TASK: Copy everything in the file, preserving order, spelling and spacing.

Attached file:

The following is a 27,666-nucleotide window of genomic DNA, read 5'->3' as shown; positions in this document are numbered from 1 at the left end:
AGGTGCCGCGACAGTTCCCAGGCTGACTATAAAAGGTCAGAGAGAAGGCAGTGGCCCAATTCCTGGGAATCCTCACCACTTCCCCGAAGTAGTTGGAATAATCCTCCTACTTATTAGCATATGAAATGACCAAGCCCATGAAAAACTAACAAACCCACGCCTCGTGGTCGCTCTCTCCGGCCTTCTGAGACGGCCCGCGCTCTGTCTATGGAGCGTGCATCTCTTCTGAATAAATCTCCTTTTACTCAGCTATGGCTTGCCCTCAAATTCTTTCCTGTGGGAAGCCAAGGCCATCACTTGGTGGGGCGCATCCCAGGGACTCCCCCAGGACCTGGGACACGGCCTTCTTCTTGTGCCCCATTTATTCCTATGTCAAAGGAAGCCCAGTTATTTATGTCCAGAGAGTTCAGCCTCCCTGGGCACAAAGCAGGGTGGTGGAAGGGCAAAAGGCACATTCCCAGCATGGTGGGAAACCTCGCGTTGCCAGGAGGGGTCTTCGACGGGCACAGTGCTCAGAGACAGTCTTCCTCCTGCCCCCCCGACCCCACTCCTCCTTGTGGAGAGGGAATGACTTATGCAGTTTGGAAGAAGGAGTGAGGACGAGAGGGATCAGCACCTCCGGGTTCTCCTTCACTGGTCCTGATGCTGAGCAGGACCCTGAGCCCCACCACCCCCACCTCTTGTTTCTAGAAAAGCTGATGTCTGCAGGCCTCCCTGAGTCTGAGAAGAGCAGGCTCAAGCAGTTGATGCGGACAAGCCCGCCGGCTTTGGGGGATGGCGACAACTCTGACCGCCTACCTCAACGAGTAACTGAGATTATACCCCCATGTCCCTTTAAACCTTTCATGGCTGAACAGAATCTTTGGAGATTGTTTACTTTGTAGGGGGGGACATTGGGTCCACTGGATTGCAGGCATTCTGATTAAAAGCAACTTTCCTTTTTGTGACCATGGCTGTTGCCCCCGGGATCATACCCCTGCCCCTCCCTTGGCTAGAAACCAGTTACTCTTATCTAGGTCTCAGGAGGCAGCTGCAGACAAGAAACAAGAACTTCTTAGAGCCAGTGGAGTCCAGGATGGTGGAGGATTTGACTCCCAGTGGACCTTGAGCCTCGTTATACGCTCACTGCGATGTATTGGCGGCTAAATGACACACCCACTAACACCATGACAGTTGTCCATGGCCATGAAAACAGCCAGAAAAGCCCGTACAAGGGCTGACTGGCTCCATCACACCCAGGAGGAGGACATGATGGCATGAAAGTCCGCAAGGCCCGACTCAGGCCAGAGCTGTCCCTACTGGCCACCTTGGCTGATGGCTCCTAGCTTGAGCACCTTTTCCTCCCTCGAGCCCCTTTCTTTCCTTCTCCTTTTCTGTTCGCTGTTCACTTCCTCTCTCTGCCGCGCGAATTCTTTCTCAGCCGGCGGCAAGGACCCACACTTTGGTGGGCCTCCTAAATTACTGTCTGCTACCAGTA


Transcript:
The following is a 27,666-nucleotide window of genomic DNA, read 5'->3' as shown; positions in this document are numbered from 1 at the left end:
AGGTGCCGCGACAGTTCCCAGGCTGACTATAAAAGGTCAGAGAGAAGGCAGTGGCCCAATTCCTGGGAATCCTCACCACTTCCCCGAAGTAGTTGGAATAATCCTCCTACTTATTAGCATATGAAATGACCAAGCCCATGAAAAACTAACAAACCCACGCCTCGTGGTCGCTCTCTCCGGCCTTCTGAGACGGCCCGCGCTCTGTCTATGGAGCGTGCATCTCTTCTGAATAAATCTCCTTTTACTCAGCTATGGCTTGCCCTCAAATTCTTTCCTGTGGGAAGCCAAGGCCATCACTTGGTGGGGCGCATCCCAGGGACTCCCCCAGGACCTGGGACACGGCCTTCTTCTTGTGCCCCATTTATTCCTATGTCAAAGGAAGCCCAGTTATTTATGTCCAGAGAGTTCAGCCTCCCTGGGCACAAAGCAGGGTGGTGGAAGGGCAAAAGGCACATTCCCAGCATGGTGGGAAACCTCGCGTTGCCAGGAGGGGTCTTCGACGGGCACAGTGCTCAGAGACAGTCTTCCTCCTGCCCCCCCGACCCCACTCCTCCTTGTGGAGAGGGAATGACTTATGCAGTTTGGAAGAAGGAGTGAGGACGAGAGGGATCAGCACCTCCGGGTTCTCCTTCACTGGTCCTGATGCTGAGCAGGACCCTGAGCCCCACCACCCCCACCTCTTGTTTCTAGAAAAGCTGATGTCTGCAGGCCTCCCTGAGTCTGAGAAGAGCAGGCTCAAGCAGTTGATGCGGACAAGCCCGCCGGCTTTGGGGGATGGCGACAACTCTGACCGCCTACCTCAACGAGTAACTGAGATTATACCCCCATGTCCCTTTAAACCTTTCATGGCTGAACAGAATCTTTGGAGATTGTTTACTTTGTAGGGGGGGACATTGGGTCCACTGGATTGCAGGCATTCTGATTAAAAGCAACTTTCCTTTTTGTGACCATGGCTGTTGCCCCCGGGATCATACCCCTGCCCCTCCCTTGGCTAGAAACCAGTTACTCTTATCTAGGTCTCAGGAGGCAGCTGCAGACAAGAAACAAGAACTTCTTAGAGCCAGTGGAGTCCAGGATGGTGGAGGATTTGACTCCCAGTGGACCTTGAGCCTCGTTATACGCTCACTGCGATGTATTGGCGGCTAAATGACACACCCACTAACACCATGACAGTTGTCCATGGCCATGAAAACAGCCAGAAAAGCCCGTACAAGGGCTGACTGGCTCCATCACACCCAGGAGGAGGACATGATGGCATGAAAGTCCGCAAGGCCCGACTCAGGCCAGAGCTGTCCCTACTGGCCACCTTGGCTGATGGCTCCTAGCTTGAGCACCTTTTCCTCCCTCGAGCCCCTTTCTTTCCTTCTCCTTTTCTGTTCGCTGTTCACTTCCTCTCTCTGCCGCGCGAATTCTTTCTCAGCCGGCGGCAAGGACCCACACTTTGGTGGGCCTCCTAAATTACTGTCTGCTACCAGTA